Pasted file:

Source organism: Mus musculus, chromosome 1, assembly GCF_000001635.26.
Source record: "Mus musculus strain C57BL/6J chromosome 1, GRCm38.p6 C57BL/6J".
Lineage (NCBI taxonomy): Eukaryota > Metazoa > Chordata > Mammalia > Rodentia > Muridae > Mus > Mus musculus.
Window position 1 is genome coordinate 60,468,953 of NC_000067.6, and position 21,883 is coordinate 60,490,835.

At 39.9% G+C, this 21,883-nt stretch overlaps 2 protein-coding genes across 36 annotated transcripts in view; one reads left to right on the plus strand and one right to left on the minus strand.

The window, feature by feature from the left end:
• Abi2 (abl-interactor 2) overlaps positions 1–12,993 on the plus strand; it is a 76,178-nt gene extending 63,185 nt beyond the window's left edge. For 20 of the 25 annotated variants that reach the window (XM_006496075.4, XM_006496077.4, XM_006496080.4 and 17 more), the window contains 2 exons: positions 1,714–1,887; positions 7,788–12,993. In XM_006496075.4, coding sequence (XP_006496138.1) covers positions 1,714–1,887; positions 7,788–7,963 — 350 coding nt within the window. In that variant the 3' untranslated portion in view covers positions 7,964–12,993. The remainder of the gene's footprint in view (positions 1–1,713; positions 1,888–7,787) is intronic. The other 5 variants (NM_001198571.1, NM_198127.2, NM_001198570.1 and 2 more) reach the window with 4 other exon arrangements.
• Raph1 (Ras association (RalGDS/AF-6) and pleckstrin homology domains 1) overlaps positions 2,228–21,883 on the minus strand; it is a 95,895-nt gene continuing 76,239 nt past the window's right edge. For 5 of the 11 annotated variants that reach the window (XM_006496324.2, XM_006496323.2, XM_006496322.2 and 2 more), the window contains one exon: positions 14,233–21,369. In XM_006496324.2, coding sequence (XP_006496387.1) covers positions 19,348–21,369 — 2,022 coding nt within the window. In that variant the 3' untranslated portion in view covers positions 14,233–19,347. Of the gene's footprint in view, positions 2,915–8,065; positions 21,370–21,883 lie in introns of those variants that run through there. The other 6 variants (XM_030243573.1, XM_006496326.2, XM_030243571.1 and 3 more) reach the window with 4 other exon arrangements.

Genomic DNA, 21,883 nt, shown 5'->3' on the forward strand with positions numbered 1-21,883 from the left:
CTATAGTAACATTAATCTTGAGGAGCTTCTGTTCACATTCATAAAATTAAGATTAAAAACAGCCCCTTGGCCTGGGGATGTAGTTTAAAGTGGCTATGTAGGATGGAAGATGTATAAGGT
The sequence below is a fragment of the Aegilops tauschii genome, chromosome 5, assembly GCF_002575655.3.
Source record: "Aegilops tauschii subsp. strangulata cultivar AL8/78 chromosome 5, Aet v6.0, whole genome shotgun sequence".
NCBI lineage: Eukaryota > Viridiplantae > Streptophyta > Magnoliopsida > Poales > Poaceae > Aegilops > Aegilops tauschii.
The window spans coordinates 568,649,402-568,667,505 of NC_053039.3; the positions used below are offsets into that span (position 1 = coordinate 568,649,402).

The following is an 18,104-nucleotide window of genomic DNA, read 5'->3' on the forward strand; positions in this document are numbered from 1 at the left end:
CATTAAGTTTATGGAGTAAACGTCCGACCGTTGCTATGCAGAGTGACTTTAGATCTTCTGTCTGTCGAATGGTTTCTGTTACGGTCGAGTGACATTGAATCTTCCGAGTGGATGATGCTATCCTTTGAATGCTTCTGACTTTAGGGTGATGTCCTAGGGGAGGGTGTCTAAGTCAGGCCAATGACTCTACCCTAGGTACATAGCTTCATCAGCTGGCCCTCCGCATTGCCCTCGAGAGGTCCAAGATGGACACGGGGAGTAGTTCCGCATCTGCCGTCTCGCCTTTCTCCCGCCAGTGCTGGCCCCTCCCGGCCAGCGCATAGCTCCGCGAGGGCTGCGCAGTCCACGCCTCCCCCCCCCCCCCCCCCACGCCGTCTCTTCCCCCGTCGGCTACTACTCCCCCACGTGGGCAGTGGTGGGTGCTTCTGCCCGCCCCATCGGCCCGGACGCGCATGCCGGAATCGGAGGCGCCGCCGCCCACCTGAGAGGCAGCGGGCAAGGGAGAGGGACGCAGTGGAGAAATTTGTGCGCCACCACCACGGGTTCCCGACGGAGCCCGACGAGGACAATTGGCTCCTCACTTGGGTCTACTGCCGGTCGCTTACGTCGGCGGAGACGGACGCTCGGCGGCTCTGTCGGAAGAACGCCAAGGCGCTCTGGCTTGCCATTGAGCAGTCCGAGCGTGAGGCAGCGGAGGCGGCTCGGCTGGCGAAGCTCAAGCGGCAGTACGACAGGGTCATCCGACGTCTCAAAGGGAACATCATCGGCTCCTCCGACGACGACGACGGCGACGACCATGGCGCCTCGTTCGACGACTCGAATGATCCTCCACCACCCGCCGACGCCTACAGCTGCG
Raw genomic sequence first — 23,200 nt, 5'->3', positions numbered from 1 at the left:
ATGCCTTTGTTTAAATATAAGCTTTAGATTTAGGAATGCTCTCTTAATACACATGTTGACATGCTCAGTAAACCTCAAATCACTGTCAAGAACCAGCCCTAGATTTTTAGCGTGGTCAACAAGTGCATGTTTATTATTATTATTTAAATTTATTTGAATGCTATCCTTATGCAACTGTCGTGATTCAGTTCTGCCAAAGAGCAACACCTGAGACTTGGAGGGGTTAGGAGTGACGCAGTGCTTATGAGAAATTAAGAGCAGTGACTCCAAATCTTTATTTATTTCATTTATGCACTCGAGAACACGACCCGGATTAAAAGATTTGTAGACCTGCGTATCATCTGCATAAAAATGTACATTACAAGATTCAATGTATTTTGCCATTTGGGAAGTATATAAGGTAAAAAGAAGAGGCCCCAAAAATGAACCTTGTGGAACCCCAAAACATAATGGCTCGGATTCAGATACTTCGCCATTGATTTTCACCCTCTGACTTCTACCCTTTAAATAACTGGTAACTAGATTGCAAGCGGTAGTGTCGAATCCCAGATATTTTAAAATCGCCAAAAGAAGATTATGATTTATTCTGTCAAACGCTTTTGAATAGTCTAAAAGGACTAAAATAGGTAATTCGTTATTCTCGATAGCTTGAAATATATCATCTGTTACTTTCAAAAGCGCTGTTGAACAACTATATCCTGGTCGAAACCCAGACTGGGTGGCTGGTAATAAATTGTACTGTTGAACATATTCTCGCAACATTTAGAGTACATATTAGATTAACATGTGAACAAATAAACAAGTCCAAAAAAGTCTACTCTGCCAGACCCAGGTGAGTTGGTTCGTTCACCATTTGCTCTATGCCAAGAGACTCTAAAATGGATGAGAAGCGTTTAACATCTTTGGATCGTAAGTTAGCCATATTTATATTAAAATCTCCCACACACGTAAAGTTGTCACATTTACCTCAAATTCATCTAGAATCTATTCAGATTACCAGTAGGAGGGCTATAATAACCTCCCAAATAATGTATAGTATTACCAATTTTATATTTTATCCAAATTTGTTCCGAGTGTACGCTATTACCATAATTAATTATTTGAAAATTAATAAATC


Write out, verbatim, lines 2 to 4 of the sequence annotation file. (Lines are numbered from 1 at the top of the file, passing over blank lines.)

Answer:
Source record: "Mus musculus strain C57BL/6J chromosome 1, GRCm38.p6 C57BL/6J".
Lineage (NCBI taxonomy): Eukaryota > Metazoa > Chordata > Mammalia > Rodentia > Muridae > Mus > Mus musculus.
Window position 1 is genome coordinate 60,468,953 of NC_000067.6, and position 21,883 is coordinate 60,490,835.